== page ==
Research Manger at Agency.com
21 May 2004 14:30pm
has anyone heard of 'postcarding' it is when a web page automatically opens in the centre of the browser, regardless of the browser or size of screen?
I think it is also know as 'auto centring'...
I wondered if anyone has seen it used or know if it is regarded as good practice...
Can't find much mention of it...
all tips welcome
Fndr at Majestic12.co.uk
21 May 2004 15:10pm
On 14:30:41 21 May 2004 Lucyf wrote:
>has anyone heard of 'postcarding' it is when a web page
>automatically opens in the centre of the browser,
>regardless of the browser or size of screen?
You may find that this design approach is a matter of taste and often taste of those who design it!
Personally I think that it is wrong to target website for some specific resolutions (which is often reason to center it), and its best to make sure that web site is automatically "stretchable".
Here is one simple practical reason why stretching is better than centering - there is more "real estate" visible without forcing visitors to scroll down.
Digital Producer at Designate
24 May 2004 12:39pm
I think that this approach is usually employed for sites where a degree of "pixel perfect" design is required. Its common to find a lot of brochure sites for design companies done in this way as well as trasitioning print sites, where the creative leads may be from a DTP background and "fluid design" is an alien concept.
In the end, the choice of whether to design a site this way is usually a pragmatic one that depends upon what your client wants. One can argue about best practice for the web until one is blue in the face but at the end of the day, it may fall upon deaf ears and you still have the work to do (bitter experience!)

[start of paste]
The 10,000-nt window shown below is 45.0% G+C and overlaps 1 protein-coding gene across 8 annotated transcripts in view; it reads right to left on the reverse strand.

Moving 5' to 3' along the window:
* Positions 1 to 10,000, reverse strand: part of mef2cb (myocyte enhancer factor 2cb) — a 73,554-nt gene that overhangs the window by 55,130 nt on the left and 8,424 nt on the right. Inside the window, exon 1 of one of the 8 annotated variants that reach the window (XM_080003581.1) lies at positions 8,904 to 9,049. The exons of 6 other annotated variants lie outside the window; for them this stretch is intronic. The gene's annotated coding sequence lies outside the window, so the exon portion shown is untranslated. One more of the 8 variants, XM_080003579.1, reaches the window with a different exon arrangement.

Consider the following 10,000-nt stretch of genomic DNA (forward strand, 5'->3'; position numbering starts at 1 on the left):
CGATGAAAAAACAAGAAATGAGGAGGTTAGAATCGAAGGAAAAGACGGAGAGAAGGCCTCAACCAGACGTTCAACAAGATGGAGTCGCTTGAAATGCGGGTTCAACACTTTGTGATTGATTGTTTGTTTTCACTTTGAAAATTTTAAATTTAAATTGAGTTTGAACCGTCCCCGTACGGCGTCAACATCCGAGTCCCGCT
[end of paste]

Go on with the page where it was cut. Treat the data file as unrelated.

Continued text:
If one implements such a design using standards compliant html and CSS then at least you will have the satisfaction of doing your bit for good practice on the web.
Director of User Experience at Isotoma
24 May 2004 14:29pm
...but different designers will doubtless have their own terms.
Mostly I'd advise against it.
The main reasons why it is used are
1) Better knowledge of Photoshop than the web. In Photoshop you work on a page with fixed width and height. If you extend these restrictions to the web, you get a letterbox layout.
2) Perception of strong branding. Having a design centered in the window arguably gives it more impact than if it were huddled against the edge.
3) Very little content. If the page has little on it, centering it in the window helps it look less "short" and "unfinished".
The problems with the above are
1) The flexibility of the web, as opposed to Photoshop, is an advantage of the medium rather than an obstacle to overcome. Any good web designer should make provision for varying amounts of content, for a user's right to resize fonts to their preference, and the different screen resolutions and indeed devices that may be used to view a page.
2) Fair enough. But what about people with high-resolution monitors? They get a tiny web page surrounded by acres of empty space. And if they are forced to scroll within that area, they're going to find it quite annoying. This is also an unfamiliar location for the scrollbar, which can cause confusion.
3) Justified. If you have very little content on the site, and it's not going to increase later, then there's nothing wrong with using this layout.
There are lots of ways of coding such a layout, some better than others. DON'T USE FRAMES! There are frame-less ways that work fine. My own test pages:
SEO and Web Analytics at npower
25 May 2004 16:17pm